These were stunning results. If scientists came up with a device—call it an automatic defrailer—that wouldn’t extend your life but would slash the likelihood you’d end up in a nursing home or miserable with depression, we’d be clamoring for it. We wouldn’t care if doctors had to open up your chest and plug the thing into your heart. We’d have pink-ribbon campaigns to get one for every person over seventy-five. Congress would be holding hearings demanding to know why forty-year-olds couldn’t get them installed. Medical students would be jockeying to become defrailulation specialists, and Wall Street would be bidding up company stock prices.

Instead, it was just geriatrics. The geriatric teams weren’t doing lung biopsies or back surgery or insertion of automatic defrailers. What they did was to simplify medications. They saw that arthritis was controlled. They made sure toenails were trimmed and meals were square. They looked for worrisome signs of isolation and had a social worker check that the patient’s home was safe.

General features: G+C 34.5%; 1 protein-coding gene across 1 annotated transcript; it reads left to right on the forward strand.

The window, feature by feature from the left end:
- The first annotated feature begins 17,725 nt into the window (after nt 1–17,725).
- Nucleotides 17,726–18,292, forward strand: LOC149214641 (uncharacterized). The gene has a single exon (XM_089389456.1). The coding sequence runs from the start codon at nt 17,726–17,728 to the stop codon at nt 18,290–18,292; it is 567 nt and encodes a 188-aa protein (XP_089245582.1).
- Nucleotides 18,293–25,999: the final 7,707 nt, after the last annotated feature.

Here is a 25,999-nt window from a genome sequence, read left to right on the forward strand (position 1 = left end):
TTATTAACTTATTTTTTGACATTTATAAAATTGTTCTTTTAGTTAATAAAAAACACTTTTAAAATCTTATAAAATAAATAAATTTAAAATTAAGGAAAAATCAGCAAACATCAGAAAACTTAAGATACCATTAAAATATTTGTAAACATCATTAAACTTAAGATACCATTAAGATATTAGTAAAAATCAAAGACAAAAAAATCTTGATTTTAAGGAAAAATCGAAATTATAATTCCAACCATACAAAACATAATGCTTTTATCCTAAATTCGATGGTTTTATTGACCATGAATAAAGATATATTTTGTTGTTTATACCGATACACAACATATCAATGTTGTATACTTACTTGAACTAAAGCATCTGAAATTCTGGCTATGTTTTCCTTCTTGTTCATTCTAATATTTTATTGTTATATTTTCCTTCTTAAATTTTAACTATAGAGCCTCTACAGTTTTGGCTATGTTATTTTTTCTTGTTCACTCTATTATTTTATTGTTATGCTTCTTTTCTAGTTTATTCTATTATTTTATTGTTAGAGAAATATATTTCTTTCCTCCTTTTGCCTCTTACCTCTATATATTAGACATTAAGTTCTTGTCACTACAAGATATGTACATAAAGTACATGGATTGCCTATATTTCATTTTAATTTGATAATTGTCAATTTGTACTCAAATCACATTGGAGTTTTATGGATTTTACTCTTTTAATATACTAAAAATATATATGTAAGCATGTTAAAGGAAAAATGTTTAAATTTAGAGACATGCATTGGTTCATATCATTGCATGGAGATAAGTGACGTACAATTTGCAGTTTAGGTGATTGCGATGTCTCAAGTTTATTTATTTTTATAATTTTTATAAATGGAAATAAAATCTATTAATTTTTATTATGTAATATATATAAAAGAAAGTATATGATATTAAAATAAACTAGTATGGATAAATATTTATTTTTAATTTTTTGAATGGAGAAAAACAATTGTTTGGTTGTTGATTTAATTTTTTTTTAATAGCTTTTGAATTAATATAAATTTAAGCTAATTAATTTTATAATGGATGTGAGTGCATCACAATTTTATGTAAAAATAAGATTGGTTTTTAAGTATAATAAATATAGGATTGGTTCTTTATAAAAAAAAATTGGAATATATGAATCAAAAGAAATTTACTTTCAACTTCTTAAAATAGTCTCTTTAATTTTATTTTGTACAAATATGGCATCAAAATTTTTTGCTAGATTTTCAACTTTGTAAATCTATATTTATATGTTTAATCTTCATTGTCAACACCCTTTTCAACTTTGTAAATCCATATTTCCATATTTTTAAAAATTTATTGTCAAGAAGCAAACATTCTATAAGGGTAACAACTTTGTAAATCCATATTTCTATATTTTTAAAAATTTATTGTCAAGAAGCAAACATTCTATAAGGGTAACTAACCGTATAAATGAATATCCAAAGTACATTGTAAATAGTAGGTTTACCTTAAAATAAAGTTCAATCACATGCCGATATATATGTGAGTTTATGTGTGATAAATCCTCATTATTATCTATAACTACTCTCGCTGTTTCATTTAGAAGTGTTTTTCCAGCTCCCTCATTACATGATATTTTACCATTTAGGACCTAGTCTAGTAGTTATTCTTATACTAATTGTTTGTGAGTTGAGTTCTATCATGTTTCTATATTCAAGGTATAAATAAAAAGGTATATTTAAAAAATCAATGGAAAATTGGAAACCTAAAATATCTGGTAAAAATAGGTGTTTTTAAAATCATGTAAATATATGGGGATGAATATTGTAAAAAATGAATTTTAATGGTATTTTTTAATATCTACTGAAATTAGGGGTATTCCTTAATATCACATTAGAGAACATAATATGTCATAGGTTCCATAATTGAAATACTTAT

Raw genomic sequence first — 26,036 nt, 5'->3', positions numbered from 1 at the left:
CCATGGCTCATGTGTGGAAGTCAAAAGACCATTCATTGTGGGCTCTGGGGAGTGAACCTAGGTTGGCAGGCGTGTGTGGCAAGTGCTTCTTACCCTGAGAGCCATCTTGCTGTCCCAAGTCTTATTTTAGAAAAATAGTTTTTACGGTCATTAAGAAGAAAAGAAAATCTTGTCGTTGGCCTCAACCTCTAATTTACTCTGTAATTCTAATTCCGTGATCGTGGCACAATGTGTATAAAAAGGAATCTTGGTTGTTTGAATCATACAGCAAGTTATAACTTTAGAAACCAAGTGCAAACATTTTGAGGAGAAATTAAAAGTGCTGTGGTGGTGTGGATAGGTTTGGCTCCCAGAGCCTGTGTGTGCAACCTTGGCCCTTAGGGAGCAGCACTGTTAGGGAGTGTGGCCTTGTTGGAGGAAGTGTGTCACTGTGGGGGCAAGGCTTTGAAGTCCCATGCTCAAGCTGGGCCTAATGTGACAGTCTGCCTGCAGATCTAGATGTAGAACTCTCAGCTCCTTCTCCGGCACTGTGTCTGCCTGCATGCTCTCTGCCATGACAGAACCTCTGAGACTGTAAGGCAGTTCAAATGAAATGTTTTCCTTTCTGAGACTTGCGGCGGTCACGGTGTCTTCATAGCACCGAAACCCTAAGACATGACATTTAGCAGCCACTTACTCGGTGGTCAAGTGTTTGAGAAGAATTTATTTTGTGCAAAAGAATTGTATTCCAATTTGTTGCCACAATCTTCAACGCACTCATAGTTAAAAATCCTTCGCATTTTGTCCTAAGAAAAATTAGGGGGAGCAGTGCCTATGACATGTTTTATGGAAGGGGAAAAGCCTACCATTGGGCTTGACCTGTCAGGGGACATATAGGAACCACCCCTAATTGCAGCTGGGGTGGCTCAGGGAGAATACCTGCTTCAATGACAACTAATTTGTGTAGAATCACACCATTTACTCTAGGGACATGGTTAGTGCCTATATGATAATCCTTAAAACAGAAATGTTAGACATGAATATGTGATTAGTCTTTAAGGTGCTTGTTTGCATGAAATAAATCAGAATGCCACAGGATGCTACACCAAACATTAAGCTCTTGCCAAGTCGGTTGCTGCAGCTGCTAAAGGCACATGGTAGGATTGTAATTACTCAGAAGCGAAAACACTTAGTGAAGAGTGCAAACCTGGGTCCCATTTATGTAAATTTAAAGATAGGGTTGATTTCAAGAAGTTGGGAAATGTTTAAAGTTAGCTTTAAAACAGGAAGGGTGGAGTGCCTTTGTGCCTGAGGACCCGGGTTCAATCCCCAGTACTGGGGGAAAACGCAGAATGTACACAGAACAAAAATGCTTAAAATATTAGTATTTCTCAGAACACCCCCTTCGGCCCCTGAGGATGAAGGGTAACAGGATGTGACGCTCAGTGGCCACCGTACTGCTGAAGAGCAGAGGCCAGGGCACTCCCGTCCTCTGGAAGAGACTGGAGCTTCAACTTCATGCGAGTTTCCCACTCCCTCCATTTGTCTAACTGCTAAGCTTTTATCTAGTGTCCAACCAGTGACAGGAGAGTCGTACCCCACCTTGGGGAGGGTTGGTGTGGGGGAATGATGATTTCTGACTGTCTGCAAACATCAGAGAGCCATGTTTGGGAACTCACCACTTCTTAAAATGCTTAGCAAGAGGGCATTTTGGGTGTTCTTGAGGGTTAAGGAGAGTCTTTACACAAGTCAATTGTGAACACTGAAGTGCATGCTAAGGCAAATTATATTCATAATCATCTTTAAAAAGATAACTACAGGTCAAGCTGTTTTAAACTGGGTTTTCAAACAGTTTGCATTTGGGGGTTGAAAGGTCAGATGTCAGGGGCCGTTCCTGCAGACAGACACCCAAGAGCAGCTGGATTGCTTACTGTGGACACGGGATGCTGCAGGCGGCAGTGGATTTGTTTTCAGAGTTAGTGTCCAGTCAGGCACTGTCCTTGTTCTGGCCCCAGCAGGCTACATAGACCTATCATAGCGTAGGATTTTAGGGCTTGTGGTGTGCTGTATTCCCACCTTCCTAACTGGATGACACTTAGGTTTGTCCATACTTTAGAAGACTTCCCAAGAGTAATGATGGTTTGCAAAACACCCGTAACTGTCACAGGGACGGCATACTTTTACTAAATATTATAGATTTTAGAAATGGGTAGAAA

How do we reward this kind of work? Chad Boult, the geriatrician who was the lead investigator of the University of Minnesota study, can tell you. A few months after he published the results, demonstrating how much better people’s lives were with specialized geriatric care, the university closed the division of geriatrics.

The chapter closes by rejoining Felix Siverstone as he ages and enters a nursing home with his wife. He thrives in this environment and even starts a journal club for retired physicians (NephJC geriatric edition!)

The chapter is a great set up for the rest of the book, it informs the readers, sets the stage, raises the stakes. The tension is set.